Meantime, NYPA delivers our locally produced hydropower to New York City and eight other states.

That is right. NYPA controls our locally generated hydropower while local residents get little use of the power.

In 1957, this region, represented by local elected officials, signed a 50 year license with NYPA and then renewed the license in 2007 for another 50 years – a century without control of our hydropower – which gave NYPA control of the hydropower generated on the US side of the Niagara River.

In return NYPA gives a pittance (less than 5% of its profits from the Niagara [Robert Moses] power plant) back to the region in annual payments to several municipalities and grants through its Greenway fund.

To use an analogy to explain the arrangement: Suppose a region grew marvelous apples – red and delicious; they were famous for it. They could get rich from the sale, and healthy from eating these apples – but the people and their children – for 50 years – never tasted the apples or profited from them (unless, of course, they moved away – which many did).

Then these people of this apple growing region and their uniquely inept leaders renewed the license of the “Apple Authority” to have dominion over their apples, and, for another 50 years, they imported far more expensive, but inferior apples, or went without apples, though the orchards were all around them.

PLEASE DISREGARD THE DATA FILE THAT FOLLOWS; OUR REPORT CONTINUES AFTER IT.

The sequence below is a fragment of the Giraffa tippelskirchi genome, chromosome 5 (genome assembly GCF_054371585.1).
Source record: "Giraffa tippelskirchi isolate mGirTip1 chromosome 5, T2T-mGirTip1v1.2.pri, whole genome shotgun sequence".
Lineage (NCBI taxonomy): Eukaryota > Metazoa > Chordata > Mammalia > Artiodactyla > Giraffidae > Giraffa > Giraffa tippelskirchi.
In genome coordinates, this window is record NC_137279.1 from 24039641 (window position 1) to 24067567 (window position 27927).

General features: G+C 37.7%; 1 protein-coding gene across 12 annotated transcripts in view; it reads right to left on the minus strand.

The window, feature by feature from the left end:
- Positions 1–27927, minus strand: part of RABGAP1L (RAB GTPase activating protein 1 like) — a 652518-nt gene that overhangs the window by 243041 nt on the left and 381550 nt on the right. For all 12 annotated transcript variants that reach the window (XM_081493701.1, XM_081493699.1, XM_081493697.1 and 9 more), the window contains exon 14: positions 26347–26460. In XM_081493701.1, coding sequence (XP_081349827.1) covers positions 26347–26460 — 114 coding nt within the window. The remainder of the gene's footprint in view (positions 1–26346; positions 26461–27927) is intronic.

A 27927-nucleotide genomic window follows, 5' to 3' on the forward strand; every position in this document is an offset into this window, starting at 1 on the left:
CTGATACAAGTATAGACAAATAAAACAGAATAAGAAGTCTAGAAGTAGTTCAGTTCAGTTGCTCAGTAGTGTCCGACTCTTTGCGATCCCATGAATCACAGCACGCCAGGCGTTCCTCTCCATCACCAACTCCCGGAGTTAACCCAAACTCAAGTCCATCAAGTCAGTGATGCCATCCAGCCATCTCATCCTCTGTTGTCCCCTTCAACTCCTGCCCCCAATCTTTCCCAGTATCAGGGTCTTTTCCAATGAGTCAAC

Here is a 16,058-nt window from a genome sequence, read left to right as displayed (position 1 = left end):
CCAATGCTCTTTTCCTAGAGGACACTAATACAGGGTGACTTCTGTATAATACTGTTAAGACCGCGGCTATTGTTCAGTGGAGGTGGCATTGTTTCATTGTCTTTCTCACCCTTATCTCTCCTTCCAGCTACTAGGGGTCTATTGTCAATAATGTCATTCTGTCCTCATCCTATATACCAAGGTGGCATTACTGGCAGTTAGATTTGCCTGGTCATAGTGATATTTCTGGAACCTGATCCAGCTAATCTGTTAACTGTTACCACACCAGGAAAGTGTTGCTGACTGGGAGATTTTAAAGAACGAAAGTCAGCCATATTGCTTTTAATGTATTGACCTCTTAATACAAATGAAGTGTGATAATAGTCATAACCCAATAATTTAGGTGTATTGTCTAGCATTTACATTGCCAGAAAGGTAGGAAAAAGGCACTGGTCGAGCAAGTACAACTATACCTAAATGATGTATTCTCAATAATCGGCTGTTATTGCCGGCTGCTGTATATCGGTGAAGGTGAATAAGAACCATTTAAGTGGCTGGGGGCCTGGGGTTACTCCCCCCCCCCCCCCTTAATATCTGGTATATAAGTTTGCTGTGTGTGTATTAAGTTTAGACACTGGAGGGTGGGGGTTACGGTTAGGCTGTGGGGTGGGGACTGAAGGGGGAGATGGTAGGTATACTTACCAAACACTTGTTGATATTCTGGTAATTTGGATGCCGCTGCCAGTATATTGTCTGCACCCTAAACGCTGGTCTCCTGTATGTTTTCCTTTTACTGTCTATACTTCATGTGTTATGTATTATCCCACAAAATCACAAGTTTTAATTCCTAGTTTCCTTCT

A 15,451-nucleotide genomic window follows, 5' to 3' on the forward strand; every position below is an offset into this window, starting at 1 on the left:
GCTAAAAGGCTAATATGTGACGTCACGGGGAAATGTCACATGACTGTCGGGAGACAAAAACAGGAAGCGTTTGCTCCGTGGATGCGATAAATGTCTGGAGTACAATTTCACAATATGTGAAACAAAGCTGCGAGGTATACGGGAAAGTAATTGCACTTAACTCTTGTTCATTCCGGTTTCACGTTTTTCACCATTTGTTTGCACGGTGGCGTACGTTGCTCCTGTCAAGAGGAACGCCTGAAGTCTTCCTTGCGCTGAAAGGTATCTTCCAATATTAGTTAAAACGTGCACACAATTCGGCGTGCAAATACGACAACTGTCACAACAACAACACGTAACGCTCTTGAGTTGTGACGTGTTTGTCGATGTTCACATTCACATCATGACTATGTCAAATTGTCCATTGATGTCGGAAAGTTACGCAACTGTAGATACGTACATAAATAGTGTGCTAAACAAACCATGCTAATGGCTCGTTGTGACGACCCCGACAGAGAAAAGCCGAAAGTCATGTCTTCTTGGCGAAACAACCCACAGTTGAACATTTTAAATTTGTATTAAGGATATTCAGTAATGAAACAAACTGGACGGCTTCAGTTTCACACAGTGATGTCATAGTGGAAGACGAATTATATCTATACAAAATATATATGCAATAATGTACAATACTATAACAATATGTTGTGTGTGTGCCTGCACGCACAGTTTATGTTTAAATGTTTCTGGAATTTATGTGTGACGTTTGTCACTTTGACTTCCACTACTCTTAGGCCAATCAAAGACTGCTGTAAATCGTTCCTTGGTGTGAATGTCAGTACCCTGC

And the people remained dead broke.

You’d call these people insane, wouldn’t you?

Meantime the ice boom is in and the people of NYC and eight other states are grateful for our insanity.

The New York Power Authority’s “JonCaire” Tug towing a span of the Lake Erie-Niagara River Ice Boom from the Buffalo River shore to begin preparations for installation across Lake Erie.

The New York Power Authority’s “JonCaire” Tug towing a span of the Lake Erie-Niagara River Ice Boom from the Buffalo River shore to begin preparations for installation across Lake Erie.

 


Buffalo Green Code Open House This Saturday

GC_OpenHouse

Click here for a PDF version of the invite to the six-hour marathon meeting on a Saturday.


U.S. Says No to Keystone XL Pipeline

President_Barack_ObamaHere’s President Obama’s statement:

THE WHITE HOUSE
Office of the Press Secretary

For Immediate Release November 6, 2015

STATEMENT BY THE PRESIDENT
ON THE KEYSTONE XL PIPELINE

Roosevelt Room

11:58 A.M. EST